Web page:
Meth wave is latest drug in U.S. epidemic of addiction and opioids

Meth wave is latest drug in U.S. epidemic of addiction and opioids

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CINCINNATI – The floor seemed filthy and she could not get rid of the grime.

Amie Detzel frantically scrubbed that nursing home floor with cleaning supplies she’d found when no one was looking. On hands and knees, dragging her IV pole with her, the gravely sick woman incessantly scrubbed.

Meth had found its way into the nursing home. She was suffering from addiction. So she used it.

The psychotic episode happened after Detzel had spent days (and nights) of pushing the drug into the intravenous catheter that her caregivers were using to infuse antibiotics into her infected heart. The infection had come from a contaminated needle.

That catheter, the pathway for lifesaving antibiotics, became just another way to get a drug into Detzel’s body to alter her brain.

This was not heroin, which she’d been through. This was not fentanyl, the deadly synthetic opiate that had rushed into Cincinnati several years ago. This was methamphetamine, the primary drug now flooding the streets of Cincinnati and other communities across the country. It’s a psychostimulant. It can induce psychosis.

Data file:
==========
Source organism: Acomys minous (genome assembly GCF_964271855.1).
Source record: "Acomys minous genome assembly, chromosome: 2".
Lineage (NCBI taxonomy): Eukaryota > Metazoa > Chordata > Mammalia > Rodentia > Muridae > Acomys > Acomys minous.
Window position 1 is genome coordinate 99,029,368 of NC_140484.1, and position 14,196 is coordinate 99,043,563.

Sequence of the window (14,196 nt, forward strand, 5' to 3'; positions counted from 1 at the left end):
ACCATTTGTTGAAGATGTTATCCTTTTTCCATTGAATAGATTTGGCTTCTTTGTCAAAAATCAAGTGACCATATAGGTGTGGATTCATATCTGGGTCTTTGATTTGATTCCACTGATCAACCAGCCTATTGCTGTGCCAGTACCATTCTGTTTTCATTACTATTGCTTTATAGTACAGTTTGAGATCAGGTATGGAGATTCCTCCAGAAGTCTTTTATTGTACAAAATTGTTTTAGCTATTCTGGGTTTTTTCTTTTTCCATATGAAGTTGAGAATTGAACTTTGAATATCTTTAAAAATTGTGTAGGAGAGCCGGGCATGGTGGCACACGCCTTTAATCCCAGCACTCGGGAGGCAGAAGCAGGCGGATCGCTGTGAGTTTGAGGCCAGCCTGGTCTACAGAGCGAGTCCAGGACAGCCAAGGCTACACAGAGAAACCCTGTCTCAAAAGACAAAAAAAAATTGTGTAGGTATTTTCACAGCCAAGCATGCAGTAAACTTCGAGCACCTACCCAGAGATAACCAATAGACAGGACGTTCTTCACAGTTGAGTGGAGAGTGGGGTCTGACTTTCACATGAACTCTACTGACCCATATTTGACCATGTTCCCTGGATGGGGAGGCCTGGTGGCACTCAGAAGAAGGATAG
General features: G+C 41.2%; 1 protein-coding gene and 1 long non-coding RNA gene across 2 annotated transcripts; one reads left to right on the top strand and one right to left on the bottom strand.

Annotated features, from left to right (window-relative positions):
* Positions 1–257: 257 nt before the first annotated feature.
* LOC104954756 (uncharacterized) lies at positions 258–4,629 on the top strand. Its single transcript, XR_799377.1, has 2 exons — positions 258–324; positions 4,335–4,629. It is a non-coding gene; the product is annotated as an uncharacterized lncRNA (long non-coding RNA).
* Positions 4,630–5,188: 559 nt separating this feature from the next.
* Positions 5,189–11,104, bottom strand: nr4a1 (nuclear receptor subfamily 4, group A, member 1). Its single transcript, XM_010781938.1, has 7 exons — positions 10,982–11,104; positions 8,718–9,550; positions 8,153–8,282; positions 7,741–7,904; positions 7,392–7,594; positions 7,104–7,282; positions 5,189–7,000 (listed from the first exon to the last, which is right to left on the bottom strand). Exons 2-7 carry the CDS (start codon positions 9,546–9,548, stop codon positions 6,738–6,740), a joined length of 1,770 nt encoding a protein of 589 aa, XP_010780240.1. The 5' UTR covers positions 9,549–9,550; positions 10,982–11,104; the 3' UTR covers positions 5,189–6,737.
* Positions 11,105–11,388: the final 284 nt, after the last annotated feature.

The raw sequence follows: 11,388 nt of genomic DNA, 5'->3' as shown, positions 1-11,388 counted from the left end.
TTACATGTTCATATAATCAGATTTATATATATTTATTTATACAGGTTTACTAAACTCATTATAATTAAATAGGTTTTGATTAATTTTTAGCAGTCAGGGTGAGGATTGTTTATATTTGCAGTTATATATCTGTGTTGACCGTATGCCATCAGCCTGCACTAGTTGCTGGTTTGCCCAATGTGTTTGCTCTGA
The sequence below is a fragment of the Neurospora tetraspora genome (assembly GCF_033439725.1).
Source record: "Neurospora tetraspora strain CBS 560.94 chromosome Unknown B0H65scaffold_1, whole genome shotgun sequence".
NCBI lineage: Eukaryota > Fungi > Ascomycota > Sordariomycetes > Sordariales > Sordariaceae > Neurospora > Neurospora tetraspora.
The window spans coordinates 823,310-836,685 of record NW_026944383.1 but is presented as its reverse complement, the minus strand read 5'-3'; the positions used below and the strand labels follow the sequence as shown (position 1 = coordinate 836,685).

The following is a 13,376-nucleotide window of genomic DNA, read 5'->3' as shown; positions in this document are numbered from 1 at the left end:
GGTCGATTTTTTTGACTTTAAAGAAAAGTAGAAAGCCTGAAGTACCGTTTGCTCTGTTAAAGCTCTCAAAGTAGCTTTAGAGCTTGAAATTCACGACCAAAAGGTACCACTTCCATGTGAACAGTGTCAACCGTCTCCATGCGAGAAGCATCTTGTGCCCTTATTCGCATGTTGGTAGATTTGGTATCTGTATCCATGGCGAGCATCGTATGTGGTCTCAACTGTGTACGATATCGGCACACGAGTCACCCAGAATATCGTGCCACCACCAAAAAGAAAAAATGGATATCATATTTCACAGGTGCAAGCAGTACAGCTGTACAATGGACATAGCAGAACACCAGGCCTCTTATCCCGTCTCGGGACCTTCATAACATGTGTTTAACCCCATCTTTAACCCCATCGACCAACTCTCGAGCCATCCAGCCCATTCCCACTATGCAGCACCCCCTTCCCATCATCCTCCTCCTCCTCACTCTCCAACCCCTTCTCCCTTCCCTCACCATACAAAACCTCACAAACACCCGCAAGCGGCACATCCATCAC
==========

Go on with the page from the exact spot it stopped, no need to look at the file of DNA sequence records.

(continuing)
That explains the scrubbing.

Crystal meth at the Hamilton County crime laboratory. Dr. Lakshmi Sammarco, county coroner, who's department oversees the crime lab, said in 2019 they had 3,700 related meth cases, a six-fold increase in four years. According to the Bureau of Criminal Investigation (BCI), a gram of meth in Southwest Ohio can for as little as $4.50, compared to heroin at $40.00 per gram. Photographed Wednesday, January 22, 2020.

This new wave of meth is causing police and parents of users and even government officials to shift their focus from opioids to this stimulant – a drug that used to be common, then faded, but is resurging. This time, with much more purity, coming directly from Mexico, not backyard cookeries or houses or sheds.

The rise in meth tested at law enforcement crime laboratories across Ohio and Kentucky is staggering.

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